Surgeons routinely make treatment decisions based on their training and experience. For example, we typically employ non-operative treatment of Achilles ruptures for the elderly. Surgical repair, on the other hand, is usually recommended for younger, active patients. The traditional teachings on the long-term outcome after Achilles rupture tend to lump conservative treatment of acute rupture with... Read More.
Skiers, ice-skaters, joggers, mountain climbers and outdoor enthusiasts are all prone to cold-related skin injuries. Local cold injuries occur when the core (consisting of internal structures such as the brain, heart, lungs and abdominal organs) temperature is maintained but the shell (skin, muscles and extremities) temperature dramatically decreases.
The feet are among the most commonly affected... Read More.
The performance demands of ballet are comparable to many highly competitive athletic pursuits. Although dancers are artists and not athletes, the athletic demands of dance choreography place the dancer at risk for injuries. Fifteen to 20 percent of dance injuries involve the foot. Chronic injuries tend to predominate as they are related primarily to the repetitive impact loading of the dancer’s... Read More.
Ever since the first modern triathlon competition was conducted in San Diego in 1974, interest in the sport has grown steadily over the years. Currently, millions of amateur athletes participate in thousands of events annually worldwide. Since triathlon competitors perform three events with little or no rest between them, it can be a challenge for podiatrists to treat injuries that athletes... Read More.
By Mark A. Caselli, DPM, and Edward C. Rzonca, DPM
Chronic overuse problems that persist despite appropriate care are the hallmarks of a leg length discrepancy (LLD) in an athlete. While the symptoms associated with LLDs are diverse and, at times, vague and confusing, you should suspect limb length asymmetry when athletes have back or lower extremity complaints. Leg length asymmetries appear to be the third most common cause of running injuries... Read More.
Whenever an athlete presents with an acute vesicular or chronic scaling inflammatory condition of the skin, one must consider contact dermatitis. Often, the activities of these athletes may lead the practitioner to an initial diagnosis of conditions such as friction trauma, infection and pedal hyperhidrosis while treatment of the actual condition, contact dermatitis, is significantly delayed.... Read More.
Exercise plays an important role in the management of both insulin-dependent diabetes (IDDM) and non-insulin-dependent diabetes (NIDDM). Regular exercise, especially aerobic exercise, strengthens the heart and circulatory system, thus reducing the chance of heart disease and stroke. It helps decrease blood cholesterol and increases the levels of the “good” high-density lipoprotein (HDL) in the... Read More.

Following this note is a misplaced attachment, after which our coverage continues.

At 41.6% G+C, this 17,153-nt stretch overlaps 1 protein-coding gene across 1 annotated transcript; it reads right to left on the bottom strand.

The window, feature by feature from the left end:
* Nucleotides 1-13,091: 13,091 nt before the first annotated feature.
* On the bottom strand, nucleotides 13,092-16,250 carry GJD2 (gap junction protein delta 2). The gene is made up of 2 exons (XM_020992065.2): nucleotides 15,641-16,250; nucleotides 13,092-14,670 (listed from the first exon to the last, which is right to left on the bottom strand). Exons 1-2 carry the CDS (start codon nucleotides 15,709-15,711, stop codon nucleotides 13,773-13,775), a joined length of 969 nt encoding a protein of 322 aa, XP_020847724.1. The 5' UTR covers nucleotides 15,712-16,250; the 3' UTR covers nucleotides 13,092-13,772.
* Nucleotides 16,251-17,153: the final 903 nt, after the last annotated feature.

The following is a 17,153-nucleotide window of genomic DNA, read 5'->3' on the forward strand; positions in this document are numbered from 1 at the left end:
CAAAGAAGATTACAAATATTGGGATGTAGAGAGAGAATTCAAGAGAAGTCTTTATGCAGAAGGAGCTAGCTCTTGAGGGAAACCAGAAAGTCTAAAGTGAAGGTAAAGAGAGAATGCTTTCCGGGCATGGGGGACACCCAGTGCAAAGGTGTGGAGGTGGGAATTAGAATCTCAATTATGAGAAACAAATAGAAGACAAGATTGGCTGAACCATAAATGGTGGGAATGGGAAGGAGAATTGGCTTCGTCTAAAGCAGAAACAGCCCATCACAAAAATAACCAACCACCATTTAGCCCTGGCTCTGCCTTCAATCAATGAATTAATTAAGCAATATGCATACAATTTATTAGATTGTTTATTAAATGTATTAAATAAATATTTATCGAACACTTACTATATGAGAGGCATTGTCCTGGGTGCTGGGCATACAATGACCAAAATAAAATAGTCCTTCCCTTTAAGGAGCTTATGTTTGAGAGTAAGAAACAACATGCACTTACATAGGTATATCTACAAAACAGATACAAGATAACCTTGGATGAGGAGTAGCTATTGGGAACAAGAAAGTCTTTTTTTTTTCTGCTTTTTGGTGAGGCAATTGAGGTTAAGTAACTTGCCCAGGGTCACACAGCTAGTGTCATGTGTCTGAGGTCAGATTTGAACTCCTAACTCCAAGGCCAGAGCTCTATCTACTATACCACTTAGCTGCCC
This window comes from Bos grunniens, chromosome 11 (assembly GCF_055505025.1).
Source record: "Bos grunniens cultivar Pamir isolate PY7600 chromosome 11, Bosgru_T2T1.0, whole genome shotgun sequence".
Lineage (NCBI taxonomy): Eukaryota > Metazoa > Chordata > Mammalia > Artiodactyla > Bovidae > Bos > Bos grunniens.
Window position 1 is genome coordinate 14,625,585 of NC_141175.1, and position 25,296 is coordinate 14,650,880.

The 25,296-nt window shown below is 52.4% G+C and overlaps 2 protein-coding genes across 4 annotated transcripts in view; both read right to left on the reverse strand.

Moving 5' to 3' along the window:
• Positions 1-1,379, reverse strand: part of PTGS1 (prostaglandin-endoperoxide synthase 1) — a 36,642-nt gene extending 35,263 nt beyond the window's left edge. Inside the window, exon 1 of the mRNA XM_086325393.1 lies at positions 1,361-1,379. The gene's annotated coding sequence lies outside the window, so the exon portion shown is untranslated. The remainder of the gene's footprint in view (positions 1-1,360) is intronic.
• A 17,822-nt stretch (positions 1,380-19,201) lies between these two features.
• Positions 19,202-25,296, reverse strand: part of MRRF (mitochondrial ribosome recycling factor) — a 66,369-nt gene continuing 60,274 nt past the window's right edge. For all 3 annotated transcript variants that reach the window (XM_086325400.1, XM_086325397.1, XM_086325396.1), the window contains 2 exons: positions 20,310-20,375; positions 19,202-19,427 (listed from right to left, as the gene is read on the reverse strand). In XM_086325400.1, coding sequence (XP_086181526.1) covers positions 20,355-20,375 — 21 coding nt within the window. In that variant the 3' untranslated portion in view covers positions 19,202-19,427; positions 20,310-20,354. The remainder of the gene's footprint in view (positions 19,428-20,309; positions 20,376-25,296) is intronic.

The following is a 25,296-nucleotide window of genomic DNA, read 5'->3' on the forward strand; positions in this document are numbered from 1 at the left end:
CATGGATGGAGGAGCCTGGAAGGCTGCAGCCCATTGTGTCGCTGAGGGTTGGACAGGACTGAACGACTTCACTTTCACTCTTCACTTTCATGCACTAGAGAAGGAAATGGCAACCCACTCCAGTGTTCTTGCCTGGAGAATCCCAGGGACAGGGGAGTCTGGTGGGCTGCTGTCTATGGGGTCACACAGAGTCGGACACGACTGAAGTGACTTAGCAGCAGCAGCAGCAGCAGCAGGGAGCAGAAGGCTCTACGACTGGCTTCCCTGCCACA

The dancer’s feet are comparable to a concert pianist’s hands. Extensive training, often beginning before the age of 10, is common, especially among girls. Through the years, changing styles and great leaps have placed increased strain on the foot, resulting in the variety of dance injuries we must diagnose and treat today.
In a follow-up to the last column (see “How To Identify And Treat Common... Read More.
Stinging insects and ticks can cause problems for athletes who participate in outdoor sports or activities. At the very least, these stings or bites can lead to itchy and irritating skin conditions. On the more extreme end, these stings or bites may lead to serious anaphylactic reactions or Lyme disease. Therefore, it is important for sports medicine practitioners to recognize the potential... Read More.
Hallux rigidus is a painful and insidious condition that can lead to significant limitations in an athlete’s ability to perform. The condition is characterized by a limitation of motion in the first metatarsophalangeal joint (MTPJ), chiefly in the direction of dorsiflexion. This limitation of motion is caused by a reactive proliferation of bone along the dorsal aspect of the joint and is... Read More.
Pruritis, a common complaint in athletes, has many causes. In addition to the eczematous dermatoses previously discussed (see “A Closer Look At Eczematous Dermatitis In Athletes,” pg. 112, February issue), one should be aware of other equally important conditions that may cause itching in athletes. These conditions include infections, parasite infestations, insect stings or... Read More.
Pruritis, or generalized itching, is the most common presenting skin complaint. It can be a particularly annoying and sometimes debilitating problem for athletes, who place great demands on their skin. Since pruritis may be caused by a particular skin disease or may occur without evidence of any specific skin disorder, diagnosis can be challenging for the clinician.
... Read More.